MSA Student Section 2013
6/19/2013 5:51 AM
During this year’s annual meeting in Austin TX, the Mycological Society of America will continue to develop its Student Section. This student-run group within the MSA has as its goal to facilitate communication among students of the Society as well as provide opportunities for them to network with other students in their own fields and beyond. It will also be valuable in stimulating future collaborative research among student members of MSA, involved in different areas of study. The Student Section is open and inclusive, welcoming the participation of all students in strengthening this group. We look forward to your participation in our mixer and hope you can also join us at our future events.
The Student Section was initiated in Fairbanks 2011 and launched in 2012 at the annual MSA meeting in New Haven CT. The very first Student Section event in 2012 was a professional development workshop led by Harvard University mycology professor Anne Pringle: Using fungi to get a job. At New Haven 2012, we organized a mentorship pairing where all interested MSA students were assigned a senior mycologist serving as their mentor for the duration of the New Haven meeting. We plan to organize another mentor-mentee pairing in East Lansing, MI during MSA’s annual meeting in 2014.
At the 2013 APS-MSA Joint Meeting in Austin, we plan to host a mixer social event for MSA students at Max’s Wine Dive from 6:00pm to 7:00pm on Monday August 12, 2013 (Max’s Wine Dive 207 San Jacinto Blvd). This location is two blocks away from the Hilton Hotel and the Austin Convention Center. Food and complementary refreshments will be provided. Come join us!
On Tuesday, August 13 at MSA Austin, we are presenting a poster about the Student Section. The poster viewing, with authors present, will be
held at the Tuesday poster session from 3:30 - 4:30 p.m. Stop by, introduce yourself, and check out our poster.
Board meeting no. 1
Any student who is member of the Mycological Society of America automatically becomes a member of the Student Section and is more than welcome at Board Meetings of the Student Section. The Student Section will organize its first official Board Meeting concurrently with this year’s APS-MSA Joint Meeting. Time and location:
Tuesday, Aug. 13, 12-12:45pm in Hilton room 401
During this Board Meeting, we will discuss administrative business and introduce student candidates running for office. Please contact us via students.msa[at]gmail.com if you want to join us at the Board Meeting or nominate anyone for office on the MSA Student Section’s Executive Board.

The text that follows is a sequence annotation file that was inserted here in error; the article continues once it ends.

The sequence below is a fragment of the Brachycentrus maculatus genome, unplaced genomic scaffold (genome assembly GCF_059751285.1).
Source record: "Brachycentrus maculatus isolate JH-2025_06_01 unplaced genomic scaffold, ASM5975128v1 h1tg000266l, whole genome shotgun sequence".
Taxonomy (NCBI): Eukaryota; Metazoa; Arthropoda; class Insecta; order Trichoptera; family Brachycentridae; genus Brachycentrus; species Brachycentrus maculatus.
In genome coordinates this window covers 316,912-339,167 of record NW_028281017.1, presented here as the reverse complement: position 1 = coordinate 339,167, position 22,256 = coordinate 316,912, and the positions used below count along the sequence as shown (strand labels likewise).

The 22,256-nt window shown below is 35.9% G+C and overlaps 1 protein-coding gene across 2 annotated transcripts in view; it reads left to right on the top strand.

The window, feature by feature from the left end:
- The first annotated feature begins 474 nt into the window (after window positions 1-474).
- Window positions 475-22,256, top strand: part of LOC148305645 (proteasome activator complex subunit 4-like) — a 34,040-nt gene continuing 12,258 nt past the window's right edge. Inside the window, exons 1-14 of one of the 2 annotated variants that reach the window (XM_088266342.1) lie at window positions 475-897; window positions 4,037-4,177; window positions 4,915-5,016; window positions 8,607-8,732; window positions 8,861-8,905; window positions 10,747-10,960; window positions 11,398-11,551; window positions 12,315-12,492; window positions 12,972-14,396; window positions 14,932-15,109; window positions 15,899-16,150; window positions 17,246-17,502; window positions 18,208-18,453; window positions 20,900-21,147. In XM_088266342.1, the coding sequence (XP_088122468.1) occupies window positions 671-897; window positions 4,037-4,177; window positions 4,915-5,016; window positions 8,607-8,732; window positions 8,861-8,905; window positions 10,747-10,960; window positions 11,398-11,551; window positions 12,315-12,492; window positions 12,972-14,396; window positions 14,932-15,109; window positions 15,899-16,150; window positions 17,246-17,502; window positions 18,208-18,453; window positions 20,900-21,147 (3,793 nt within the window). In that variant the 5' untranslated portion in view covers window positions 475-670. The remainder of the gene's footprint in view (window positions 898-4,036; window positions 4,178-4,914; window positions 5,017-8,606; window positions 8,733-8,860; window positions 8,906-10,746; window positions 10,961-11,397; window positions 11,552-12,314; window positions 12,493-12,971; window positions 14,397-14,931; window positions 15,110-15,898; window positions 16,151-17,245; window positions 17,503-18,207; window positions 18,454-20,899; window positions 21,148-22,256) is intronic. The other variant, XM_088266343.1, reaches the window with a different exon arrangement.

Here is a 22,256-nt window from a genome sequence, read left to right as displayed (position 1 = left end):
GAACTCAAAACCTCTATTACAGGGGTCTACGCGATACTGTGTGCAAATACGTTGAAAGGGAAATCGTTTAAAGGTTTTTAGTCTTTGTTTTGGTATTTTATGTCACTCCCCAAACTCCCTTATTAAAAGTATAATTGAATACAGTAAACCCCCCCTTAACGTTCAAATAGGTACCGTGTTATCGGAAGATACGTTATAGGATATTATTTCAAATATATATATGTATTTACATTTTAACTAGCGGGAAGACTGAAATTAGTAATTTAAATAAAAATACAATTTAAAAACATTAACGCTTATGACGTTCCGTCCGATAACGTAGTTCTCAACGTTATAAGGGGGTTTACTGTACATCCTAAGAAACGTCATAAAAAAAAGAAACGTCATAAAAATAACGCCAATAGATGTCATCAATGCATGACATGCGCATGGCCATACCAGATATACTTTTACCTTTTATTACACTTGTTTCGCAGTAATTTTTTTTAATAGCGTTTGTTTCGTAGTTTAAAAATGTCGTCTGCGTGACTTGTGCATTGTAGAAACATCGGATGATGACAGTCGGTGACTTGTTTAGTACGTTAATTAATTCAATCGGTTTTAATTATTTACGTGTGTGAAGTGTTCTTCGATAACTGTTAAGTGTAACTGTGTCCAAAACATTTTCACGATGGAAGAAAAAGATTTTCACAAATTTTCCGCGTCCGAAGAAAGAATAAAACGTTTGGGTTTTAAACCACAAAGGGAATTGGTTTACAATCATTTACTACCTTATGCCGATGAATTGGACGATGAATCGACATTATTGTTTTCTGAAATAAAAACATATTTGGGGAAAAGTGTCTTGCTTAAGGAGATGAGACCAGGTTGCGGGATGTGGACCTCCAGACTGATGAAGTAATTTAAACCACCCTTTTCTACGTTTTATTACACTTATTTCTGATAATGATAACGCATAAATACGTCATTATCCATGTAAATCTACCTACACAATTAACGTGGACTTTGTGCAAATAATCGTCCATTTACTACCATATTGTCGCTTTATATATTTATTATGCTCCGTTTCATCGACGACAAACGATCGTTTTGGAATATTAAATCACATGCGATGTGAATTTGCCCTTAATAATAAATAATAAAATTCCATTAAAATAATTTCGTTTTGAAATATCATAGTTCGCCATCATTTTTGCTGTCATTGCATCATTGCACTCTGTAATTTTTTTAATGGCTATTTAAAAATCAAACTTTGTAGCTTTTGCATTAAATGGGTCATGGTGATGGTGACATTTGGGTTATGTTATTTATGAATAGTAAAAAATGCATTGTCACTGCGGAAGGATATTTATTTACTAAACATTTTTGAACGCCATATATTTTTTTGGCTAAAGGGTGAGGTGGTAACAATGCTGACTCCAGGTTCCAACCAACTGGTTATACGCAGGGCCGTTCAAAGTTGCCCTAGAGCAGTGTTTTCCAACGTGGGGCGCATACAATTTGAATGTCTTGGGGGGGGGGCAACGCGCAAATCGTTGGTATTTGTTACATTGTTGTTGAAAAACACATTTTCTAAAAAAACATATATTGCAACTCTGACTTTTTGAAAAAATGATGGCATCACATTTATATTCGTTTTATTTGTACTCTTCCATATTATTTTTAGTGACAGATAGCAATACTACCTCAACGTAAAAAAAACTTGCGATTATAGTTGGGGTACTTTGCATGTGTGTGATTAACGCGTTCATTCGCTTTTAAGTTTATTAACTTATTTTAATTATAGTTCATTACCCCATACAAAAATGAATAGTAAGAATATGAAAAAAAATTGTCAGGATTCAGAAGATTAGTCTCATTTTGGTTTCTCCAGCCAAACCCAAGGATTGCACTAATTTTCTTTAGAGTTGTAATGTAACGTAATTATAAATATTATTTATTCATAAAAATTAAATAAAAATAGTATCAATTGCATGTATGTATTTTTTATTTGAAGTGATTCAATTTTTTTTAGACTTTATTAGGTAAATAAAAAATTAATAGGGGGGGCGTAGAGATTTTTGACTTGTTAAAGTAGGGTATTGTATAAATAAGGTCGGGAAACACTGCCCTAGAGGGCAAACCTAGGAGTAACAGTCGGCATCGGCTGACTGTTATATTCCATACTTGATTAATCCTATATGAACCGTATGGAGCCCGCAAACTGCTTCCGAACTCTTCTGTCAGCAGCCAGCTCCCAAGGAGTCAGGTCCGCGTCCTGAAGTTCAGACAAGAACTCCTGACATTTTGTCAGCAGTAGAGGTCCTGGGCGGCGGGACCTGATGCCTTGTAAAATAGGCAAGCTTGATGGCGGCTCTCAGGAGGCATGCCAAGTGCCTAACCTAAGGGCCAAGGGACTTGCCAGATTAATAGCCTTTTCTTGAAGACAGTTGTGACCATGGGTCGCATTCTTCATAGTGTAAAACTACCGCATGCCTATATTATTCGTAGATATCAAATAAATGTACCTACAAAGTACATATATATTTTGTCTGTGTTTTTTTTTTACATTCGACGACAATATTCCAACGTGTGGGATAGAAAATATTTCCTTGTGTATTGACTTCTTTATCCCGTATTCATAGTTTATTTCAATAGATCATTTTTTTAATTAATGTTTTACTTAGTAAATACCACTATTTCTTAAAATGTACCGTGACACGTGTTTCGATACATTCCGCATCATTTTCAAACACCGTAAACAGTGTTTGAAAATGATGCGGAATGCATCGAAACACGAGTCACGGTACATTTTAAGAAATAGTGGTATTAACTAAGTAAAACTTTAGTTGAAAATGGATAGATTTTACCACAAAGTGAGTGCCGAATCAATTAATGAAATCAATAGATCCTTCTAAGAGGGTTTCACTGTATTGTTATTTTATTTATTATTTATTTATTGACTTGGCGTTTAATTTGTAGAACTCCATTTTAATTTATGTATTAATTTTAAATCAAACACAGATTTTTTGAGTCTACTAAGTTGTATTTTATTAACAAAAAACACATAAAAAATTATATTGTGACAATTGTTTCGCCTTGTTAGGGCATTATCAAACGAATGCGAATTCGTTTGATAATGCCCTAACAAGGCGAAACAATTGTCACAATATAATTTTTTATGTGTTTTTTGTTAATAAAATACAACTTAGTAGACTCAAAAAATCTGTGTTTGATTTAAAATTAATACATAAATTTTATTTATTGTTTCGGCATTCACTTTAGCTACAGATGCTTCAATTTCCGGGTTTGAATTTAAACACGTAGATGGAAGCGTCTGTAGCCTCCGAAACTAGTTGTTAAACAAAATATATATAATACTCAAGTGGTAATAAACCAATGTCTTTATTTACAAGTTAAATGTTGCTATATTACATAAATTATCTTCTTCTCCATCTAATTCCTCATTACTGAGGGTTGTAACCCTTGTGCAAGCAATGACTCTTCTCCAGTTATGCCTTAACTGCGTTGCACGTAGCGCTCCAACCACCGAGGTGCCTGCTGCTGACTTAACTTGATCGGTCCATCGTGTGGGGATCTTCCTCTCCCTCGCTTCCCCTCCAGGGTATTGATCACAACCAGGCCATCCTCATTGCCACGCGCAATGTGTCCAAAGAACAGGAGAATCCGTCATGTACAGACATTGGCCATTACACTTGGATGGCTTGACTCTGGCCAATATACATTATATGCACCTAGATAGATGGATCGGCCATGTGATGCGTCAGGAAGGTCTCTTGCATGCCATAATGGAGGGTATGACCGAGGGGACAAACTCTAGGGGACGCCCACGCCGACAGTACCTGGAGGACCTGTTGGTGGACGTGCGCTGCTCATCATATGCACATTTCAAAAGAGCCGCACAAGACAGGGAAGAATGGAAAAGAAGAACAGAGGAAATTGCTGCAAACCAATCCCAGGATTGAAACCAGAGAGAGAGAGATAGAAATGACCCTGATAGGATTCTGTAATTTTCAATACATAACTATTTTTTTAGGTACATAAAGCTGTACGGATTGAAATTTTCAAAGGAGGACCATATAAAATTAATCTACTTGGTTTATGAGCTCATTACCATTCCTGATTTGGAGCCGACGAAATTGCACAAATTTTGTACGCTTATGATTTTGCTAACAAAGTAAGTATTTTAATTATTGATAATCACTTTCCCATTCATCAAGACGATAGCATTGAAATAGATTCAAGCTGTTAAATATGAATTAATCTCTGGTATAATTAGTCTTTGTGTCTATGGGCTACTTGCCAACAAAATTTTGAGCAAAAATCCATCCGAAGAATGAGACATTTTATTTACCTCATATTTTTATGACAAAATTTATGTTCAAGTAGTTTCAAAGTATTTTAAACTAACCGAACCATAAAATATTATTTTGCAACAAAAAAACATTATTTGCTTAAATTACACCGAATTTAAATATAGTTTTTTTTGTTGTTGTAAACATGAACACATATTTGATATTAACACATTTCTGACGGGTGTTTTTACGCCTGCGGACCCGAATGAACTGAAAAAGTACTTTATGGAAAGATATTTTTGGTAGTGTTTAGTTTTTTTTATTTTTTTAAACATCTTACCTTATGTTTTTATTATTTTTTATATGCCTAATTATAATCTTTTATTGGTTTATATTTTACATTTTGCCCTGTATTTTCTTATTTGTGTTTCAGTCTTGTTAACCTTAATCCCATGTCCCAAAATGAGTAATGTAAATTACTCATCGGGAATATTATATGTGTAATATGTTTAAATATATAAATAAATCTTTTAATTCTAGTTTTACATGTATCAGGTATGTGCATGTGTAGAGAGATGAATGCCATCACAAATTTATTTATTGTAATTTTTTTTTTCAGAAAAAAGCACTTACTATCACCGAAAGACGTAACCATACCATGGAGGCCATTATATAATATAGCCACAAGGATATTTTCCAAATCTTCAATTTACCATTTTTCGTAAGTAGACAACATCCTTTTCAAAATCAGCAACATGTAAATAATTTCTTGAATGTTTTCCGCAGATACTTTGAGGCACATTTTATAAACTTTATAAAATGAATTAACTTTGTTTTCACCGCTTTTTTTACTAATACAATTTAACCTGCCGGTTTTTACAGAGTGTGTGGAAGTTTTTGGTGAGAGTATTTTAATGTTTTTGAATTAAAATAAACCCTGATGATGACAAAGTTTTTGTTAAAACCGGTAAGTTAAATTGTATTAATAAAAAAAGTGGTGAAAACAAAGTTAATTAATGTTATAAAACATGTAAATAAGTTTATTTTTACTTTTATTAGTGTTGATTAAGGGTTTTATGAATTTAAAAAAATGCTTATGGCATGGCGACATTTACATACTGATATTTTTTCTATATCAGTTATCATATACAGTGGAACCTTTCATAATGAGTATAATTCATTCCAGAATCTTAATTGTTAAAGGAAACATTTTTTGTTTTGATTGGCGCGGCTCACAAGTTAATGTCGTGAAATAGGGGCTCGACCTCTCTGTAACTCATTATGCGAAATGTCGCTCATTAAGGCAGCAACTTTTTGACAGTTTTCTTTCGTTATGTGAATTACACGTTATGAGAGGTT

Engaging graduate students (and faculty!)
The MSA Student Section proposes a multi-faceted solution using new technology and social media to create digital resources that engage graduate students while increasing their access to electronic information. At MSA Austin, we plan to implement an electronic poster invitation software program (PotterTM), which can help increase successful networking; it provides incentive for students to identify potential mentors and prepare their research dissemination strategy in advance.
An important aspect in our continuously changing world is the social media – Facebook, Twitter, and others – and their use in our field of mycology. Active incorporation of social media such as Facebook and Twitter at MSA would be helpful in increasing student engagement and collaboration, and in notifying students and providing them with first-hand information. Social media platforms have been shown to serve as functional tools during conferences in other fields, so why not in mycology?
Visit our Facebook page and Twitter feed!
Diversity and cross-pollination
We, members of the Executive and Non-executive Board of MSA’s Student Section, all graduate students, have been working throughout the past two years to shape the group’s basic structure. So far, we represent diverse research topics, but there’s always room for more. We study patterns and processes shaping ectomycorrhizal fungal ecology; plant-microbial interaction genomics; fungi, ecosystems and global change; physiology of filamentous fungi; interactions between insects, fungi and plants; mechanisms of aging and communication within filamentous fungal networks; and as for myself, I study Laboulbeniales parasites, with special interest to taxonomy and general biology.
Current MSA students are working in these and many other fields of study. Future students will be exploring new areas, such as medical mycology, state-of-the-art developments in the field of fungal pathogenesis, and industrial mycology. The funny thing is that many of these different topics can be linked to each other. Communication, collaboration, and cross-pollination can help us all to develop our MSA student culture.
We appreciate your involvement in the continuation of the MSA Student Section and look forward to meeting all of you in Austin!
This article was originally written for Inoculum, volume 64 (3).